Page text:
July 28, 2009 § Leave a Comment

This is a post about the practice of risk management through use of a ‘DEFCON Door’.

A DEFCON door? Well if you’ve seen that early 80’s film ‘WarGames’ starring Matthew Broderick, or if you simply know your US history, then you’d know that DEFCONs – Defense Readiness Conditions – are used to be a “measure of the activation and readiness level of the US armed forces” (as described on wikipedia). During the Cuban missile crisis DEFCON 2 was reached, with the US airforce readied up to go and bomb their cold-war rival the USSR.

And how might this be applicable to your typical day-to-day IT project? For starters, once on a project what we did was to find a spare door and to configure it as such:

Defcon Door

It’s very simple really. Along the top column headers are the various DEFCONs. DEFCON 1 would mean that it is the consensus of the team that the project is going to fail because of a particular issue; that a very serious risk has indeed materialized. DEFCON 2 risks are still very serious, and DEFCON 3 ones are merely lesser risks that the team feel are important enough to warrant exposure at a particular given time.

What I found most pleasing about the DEFCON door was that it seemed to be a fairly natural extension of the Agile software development practice and was therefore well-adopted by individuals on the project. For instance in a similar way to how we do story estimation a person would read out a ‘risk card’ and then the team would count to three and display with a finger count the the DECON level that they thought the risk had reached. No fingers at all meant that the risk could simply drop off the door altogether – which ought to be a good thing.

Normally every couple of days or so after the standup we would do a quick review of the door. Sometimes, we also did it after a retrospective, because a few things that had been brought up were indeed risks that the team thought were ‘DEFCON appropriate’.

Risks would sometimes traverse up and down through the DEFCONs as the team would attempt to grapple with them, and often risks would be broken up into multiple risks, or instead merged together to form all encompassing ones. No one team member should own the door as it works very well as a collaborative tool where everyone can have input.

Thoughts on effectiveness:

I think often individuals within a team will have very real concerns about some particulars of a project. Personally speaking, one of the wants that I have when I have such concerns is that my concerns will be listened to and registered by the team, and I think the DEFCON door to an extent gives you that.

It also brings the team closer to the risk tracking that would ordinarily be done by project-managers. Although I don’t think it should be a replacement as it best works as a lightweight tool, there’s real value in having team-members contributing to tackling and identifying risks on a day-in, day-out basis.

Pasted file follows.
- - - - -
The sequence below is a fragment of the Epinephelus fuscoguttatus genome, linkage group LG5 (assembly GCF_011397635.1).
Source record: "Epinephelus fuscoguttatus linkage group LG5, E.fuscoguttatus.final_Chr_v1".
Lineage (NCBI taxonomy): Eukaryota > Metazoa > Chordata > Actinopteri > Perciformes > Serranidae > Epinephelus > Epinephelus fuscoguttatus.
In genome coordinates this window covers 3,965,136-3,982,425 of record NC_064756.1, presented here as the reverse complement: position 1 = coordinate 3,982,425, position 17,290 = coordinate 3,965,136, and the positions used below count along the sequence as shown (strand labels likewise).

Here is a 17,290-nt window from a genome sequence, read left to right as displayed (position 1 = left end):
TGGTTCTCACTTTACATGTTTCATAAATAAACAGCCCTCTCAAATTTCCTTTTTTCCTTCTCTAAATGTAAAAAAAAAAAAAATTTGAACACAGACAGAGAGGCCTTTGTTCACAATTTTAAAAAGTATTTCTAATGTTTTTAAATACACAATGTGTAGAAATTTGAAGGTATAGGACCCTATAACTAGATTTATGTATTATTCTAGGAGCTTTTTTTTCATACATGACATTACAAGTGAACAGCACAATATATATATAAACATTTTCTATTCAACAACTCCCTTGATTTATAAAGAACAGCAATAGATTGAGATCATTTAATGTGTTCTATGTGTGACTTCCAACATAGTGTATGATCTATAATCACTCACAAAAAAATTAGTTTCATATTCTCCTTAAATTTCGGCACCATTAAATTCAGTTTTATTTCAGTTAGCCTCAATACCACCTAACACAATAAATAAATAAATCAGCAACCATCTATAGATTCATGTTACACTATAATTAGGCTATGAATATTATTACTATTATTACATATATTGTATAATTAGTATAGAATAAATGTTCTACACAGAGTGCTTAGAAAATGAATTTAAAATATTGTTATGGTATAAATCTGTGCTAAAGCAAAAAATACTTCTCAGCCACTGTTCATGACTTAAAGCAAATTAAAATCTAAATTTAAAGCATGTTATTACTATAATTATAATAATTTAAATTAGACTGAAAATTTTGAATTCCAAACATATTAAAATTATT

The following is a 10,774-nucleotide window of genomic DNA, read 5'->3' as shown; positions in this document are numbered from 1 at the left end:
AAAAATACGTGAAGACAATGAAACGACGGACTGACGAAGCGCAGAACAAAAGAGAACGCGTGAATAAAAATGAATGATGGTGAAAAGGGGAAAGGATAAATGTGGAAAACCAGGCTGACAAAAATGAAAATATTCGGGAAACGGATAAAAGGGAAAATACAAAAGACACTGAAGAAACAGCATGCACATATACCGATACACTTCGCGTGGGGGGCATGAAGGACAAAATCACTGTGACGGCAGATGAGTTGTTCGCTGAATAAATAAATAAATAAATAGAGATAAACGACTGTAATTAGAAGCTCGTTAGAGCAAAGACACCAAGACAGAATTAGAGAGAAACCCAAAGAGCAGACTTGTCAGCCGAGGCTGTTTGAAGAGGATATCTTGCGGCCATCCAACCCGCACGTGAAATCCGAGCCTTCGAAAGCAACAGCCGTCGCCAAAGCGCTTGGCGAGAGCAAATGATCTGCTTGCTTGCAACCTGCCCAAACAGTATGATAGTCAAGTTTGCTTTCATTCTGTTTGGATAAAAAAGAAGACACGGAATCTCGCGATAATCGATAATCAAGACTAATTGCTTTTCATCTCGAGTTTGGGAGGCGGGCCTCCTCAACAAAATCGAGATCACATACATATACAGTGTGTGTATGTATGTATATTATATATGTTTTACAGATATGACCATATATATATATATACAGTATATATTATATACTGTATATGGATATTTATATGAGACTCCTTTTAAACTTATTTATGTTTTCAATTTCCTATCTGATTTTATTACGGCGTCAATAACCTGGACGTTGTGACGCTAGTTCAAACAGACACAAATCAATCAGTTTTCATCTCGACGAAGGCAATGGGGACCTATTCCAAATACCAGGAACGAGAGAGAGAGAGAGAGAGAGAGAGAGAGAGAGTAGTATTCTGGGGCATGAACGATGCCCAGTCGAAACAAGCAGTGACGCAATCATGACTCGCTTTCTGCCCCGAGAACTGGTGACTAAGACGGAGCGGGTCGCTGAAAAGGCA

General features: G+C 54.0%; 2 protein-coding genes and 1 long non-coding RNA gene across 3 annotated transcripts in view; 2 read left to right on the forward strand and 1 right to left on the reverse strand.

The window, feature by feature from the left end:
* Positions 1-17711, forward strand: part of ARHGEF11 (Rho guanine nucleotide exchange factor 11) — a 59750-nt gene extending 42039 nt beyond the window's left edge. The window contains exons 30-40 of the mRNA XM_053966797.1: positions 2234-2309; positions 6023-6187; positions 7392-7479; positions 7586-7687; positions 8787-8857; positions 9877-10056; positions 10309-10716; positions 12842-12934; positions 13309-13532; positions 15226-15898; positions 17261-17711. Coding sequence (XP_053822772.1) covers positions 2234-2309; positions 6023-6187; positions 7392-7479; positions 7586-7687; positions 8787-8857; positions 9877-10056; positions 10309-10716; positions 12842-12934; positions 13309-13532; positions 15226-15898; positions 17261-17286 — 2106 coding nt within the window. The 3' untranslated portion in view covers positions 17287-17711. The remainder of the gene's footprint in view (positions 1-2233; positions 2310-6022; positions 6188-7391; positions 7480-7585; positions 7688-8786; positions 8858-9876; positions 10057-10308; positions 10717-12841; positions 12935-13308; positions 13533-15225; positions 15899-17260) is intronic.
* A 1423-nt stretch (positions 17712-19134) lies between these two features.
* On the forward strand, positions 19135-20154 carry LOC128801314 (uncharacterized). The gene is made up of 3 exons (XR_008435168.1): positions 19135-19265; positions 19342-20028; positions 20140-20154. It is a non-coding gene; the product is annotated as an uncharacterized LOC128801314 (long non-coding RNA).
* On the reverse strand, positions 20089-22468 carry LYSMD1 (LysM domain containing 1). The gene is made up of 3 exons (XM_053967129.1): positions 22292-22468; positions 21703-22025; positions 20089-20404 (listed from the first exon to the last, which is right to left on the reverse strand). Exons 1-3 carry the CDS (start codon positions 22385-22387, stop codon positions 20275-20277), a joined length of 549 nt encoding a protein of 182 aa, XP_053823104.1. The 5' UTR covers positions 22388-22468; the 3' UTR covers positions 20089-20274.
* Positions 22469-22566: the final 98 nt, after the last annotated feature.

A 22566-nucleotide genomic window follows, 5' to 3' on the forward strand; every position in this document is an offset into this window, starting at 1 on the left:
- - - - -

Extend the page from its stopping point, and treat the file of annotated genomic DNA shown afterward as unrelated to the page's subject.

The DEFCON door also has uses outside the immediate vicinity of the team, such as the ability to show project stakeholders the door and say “these are the major risks that the team feels are present right now”. Often stakeholders not operating within the team will have a want to gauge a collective opinion about how the project is going and the challenges that are being faced. Here the door can play a useful role.

Potential Challenges:

Firstly, it sometimes can be difficult to locate a usable door, especially a nice wooden one. If need be you could use a wall, but then you’d be harming the linguistically pleasing flow of the “DEFCON Door”. It is however, really up to you.

Understanding what the scope is of the door can be at times slightly difficult. For example it can be tempting at times to throw up enterprise-wise risks up on the door that are not directly project-related (e.g. is this architecture appropriate for adoption by the wider organization?). A strategy a colleague of mine came up with is to have a DEFCON corridor, but I fear this may be over-egging the solution. I would endeavor to keep the door simplistic, and if the door identifies risks and questions to be managed elsewhere then that can only be a good thing.

We should also note that this model of risk management is very lightweight and simple, and that there is much more about risks than can easily tracked and measured on the door. Therefore it would seem appropriate to use it to augment a more sophisticated risk management process.

In conclusion, the DEFCON door is a simple tool that aims to bring risks explicitly into the highly visible and participatory realm of an empowered, self-organising Agile team.

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